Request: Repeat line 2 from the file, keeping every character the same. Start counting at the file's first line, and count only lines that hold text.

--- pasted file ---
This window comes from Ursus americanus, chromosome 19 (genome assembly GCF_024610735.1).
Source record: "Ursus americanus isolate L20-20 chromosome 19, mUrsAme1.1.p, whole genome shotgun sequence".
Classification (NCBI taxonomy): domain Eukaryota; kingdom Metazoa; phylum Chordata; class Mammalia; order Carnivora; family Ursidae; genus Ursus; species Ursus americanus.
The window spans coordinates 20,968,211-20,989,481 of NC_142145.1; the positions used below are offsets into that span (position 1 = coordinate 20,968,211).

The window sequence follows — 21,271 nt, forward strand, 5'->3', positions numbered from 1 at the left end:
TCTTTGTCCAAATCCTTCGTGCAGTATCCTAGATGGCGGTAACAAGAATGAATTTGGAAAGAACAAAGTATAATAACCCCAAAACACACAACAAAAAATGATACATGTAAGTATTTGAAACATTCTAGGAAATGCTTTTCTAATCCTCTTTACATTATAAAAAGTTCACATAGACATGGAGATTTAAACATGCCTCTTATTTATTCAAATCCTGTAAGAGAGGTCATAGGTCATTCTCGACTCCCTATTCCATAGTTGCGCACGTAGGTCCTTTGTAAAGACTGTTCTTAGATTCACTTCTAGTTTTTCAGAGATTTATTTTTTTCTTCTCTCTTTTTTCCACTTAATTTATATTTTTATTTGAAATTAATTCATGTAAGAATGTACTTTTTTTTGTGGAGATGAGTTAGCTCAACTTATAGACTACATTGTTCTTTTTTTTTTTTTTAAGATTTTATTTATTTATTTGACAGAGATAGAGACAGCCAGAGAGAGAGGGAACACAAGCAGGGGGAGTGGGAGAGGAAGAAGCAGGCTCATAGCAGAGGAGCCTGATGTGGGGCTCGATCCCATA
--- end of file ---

Source record: "Ursus americanus isolate L20-20 chromosome 19, mUrsAme1.1.p, whole genome shotgun sequence".